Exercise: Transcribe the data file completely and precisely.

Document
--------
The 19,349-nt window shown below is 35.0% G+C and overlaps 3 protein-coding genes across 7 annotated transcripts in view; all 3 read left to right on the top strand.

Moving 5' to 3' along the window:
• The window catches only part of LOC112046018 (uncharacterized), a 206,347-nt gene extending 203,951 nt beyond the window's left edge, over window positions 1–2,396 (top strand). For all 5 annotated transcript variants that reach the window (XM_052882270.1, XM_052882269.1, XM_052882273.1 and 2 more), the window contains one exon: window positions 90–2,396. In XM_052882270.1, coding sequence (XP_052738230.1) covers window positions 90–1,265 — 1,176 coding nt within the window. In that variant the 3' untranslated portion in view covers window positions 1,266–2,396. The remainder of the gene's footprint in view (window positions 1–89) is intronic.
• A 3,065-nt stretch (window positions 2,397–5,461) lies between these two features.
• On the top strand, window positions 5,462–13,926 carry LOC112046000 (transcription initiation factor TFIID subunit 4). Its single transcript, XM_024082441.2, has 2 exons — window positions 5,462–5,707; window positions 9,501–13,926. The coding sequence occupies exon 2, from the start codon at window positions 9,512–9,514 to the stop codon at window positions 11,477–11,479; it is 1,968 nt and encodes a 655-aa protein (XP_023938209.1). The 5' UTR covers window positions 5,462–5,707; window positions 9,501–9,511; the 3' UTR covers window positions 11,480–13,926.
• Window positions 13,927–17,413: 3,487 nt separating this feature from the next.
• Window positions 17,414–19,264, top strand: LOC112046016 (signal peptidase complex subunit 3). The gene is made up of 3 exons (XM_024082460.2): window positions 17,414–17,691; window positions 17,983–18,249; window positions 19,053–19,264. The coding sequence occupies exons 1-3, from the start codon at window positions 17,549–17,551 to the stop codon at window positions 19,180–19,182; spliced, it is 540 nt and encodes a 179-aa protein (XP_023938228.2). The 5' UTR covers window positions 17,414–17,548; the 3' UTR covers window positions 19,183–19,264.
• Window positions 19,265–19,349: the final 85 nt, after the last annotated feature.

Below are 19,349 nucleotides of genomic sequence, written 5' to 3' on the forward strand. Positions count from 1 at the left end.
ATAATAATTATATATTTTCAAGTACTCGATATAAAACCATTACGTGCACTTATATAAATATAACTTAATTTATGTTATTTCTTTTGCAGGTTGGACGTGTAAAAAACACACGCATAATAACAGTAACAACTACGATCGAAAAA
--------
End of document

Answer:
The 19,349-nt window shown below is 35.0% G+C and overlaps 3 protein-coding genes across 7 annotated transcripts in view; all 3 read left to right on the top strand.

Moving 5' to 3' along the window:
• The window catches only part of LOC112046018 (uncharacterized), a 206,347-nt gene extending 203,951 nt beyond the window's left edge, over window positions 1–2,396 (top strand). For all 5 annotated transcript variants that reach the window (XM_052882270.1, XM_052882269.1, XM_052882273.1 and 2 more), the window contains one exon: window positions 90–2,396. In XM_052882270.1, coding sequence (XP_052738230.1) covers window positions 90–1,265 — 1,176 coding nt within the window. In that variant the 3' untranslated portion in view covers window positions 1,266–2,396. The remainder of the gene's footprint in view (window positions 1–89) is intronic.
• A 3,065-nt stretch (window positions 2,397–5,461) lies between these two features.
• On the top strand, window positions 5,462–13,926 carry LOC112046000 (transcription initiation factor TFIID subunit 4). Its single transcript, XM_024082441.2, has 2 exons — window positions 5,462–5,707; window positions 9,501–13,926. The coding sequence occupies exon 2, from the start codon at window positions 9,512–9,514 to the stop codon at window positions 11,477–11,479; it is 1,968 nt and encodes a 655-aa protein (XP_023938209.1). The 5' UTR covers window positions 5,462–5,707; window positions 9,501–9,511; the 3' UTR covers window positions 11,480–13,926.
• Window positions 13,927–17,413: 3,487 nt separating this feature from the next.
• Window positions 17,414–19,264, top strand: LOC112046016 (signal peptidase complex subunit 3). The gene is made up of 3 exons (XM_024082460.2): window positions 17,414–17,691; window positions 17,983–18,249; window positions 19,053–19,264. The coding sequence occupies exons 1-3, from the start codon at window positions 17,549–17,551 to the stop codon at window positions 19,180–19,182; spliced, it is 540 nt and encodes a 179-aa protein (XP_023938228.2). The 5' UTR covers window positions 17,414–17,548; the 3' UTR covers window positions 19,183–19,264.
• Window positions 19,265–19,349: the final 85 nt, after the last annotated feature.

Below are 19,349 nucleotides of genomic sequence, written 5' to 3' on the forward strand. Positions count from 1 at the left end.
ATAATAATTATATATTTTCAAGTACTCGATATAAAACCATTACGTGCACTTATATAAATATAACTTAATTTATGTTATTTCTTTTGCAGGTTGGACGTGTAAAAAACACACGCATAATAACAGTAACAACTACGATCGAAAAA